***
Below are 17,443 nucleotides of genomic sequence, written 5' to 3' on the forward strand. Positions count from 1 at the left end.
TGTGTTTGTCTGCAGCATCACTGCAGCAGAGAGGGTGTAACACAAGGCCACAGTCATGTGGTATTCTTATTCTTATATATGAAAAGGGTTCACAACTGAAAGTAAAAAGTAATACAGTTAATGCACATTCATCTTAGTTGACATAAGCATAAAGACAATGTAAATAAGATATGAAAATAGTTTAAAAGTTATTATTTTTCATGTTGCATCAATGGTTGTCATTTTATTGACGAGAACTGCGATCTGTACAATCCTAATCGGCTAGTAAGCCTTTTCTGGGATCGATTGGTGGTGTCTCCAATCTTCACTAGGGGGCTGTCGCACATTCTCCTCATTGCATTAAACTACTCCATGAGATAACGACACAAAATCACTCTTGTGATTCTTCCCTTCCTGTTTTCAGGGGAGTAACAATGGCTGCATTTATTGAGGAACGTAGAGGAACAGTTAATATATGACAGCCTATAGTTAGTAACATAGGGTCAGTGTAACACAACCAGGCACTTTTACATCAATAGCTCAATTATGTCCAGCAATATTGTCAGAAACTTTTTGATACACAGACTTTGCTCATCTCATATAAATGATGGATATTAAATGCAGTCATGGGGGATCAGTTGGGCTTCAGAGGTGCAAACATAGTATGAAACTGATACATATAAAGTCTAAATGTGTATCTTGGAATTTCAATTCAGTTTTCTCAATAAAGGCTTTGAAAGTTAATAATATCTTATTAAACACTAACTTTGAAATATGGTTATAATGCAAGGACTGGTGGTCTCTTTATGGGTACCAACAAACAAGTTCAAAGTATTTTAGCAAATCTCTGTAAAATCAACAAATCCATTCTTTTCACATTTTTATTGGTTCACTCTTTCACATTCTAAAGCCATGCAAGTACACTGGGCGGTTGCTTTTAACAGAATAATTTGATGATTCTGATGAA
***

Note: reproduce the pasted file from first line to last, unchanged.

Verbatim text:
Below are 17,443 nucleotides of genomic sequence, written 5' to 3' on the forward strand. Positions count from 1 at the left end.
TGTGTTTGTCTGCAGCATCACTGCAGCAGAGAGGGTGTAACACAAGGCCACAGTCATGTGGTATTCTTATTCTTATATATGAAAAGGGTTCACAACTGAAAGTAAAAAGTAATACAGTTAATGCACATTCATCTTAGTTGACATAAGCATAAAGACAATGTAAATAAGATATGAAAATAGTTTAAAAGTTATTATTTTTCATGTTGCATCAATGGTTGTCATTTTATTGACGAGAACTGCGATCTGTACAATCCTAATCGGCTAGTAAGCCTTTTCTGGGATCGATTGGTGGTGTCTCCAATCTTCACTAGGGGGCTGTCGCACATTCTCCTCATTGCATTAAACTACTCCATGAGATAACGACACAAAATCACTCTTGTGATTCTTCCCTTCCTGTTTTCAGGGGAGTAACAATGGCTGCATTTATTGAGGAACGTAGAGGAACAGTTAATATATGACAGCCTATAGTTAGTAACATAGGGTCAGTGTAACACAACCAGGCACTTTTACATCAATAGCTCAATTATGTCCAGCAATATTGTCAGAAACTTTTTGATACACAGACTTTGCTCATCTCATATAAATGATGGATATTAAATGCAGTCATGGGGGATCAGTTGGGCTTCAGAGGTGCAAACATAGTATGAAACTGATACATATAAAGTCTAAATGTGTATCTTGGAATTTCAATTCAGTTTTCTCAATAAAGGCTTTGAAAGTTAATAATATCTTATTAAACACTAACTTTGAAATATGGTTATAATGCAAGGACTGGTGGTCTCTTTATGGGTACCAACAAACAAGTTCAAAGTATTTTAGCAAATCTCTGTAAAATCAACAAATCCATTCTTTTCACATTTTTATTGGTTCACTCTTTCACATTCTAAAGCCATGCAAGTACACTGGGCGGTTGCTTTTAACAGAATAATTTGATGATTCTGATGAA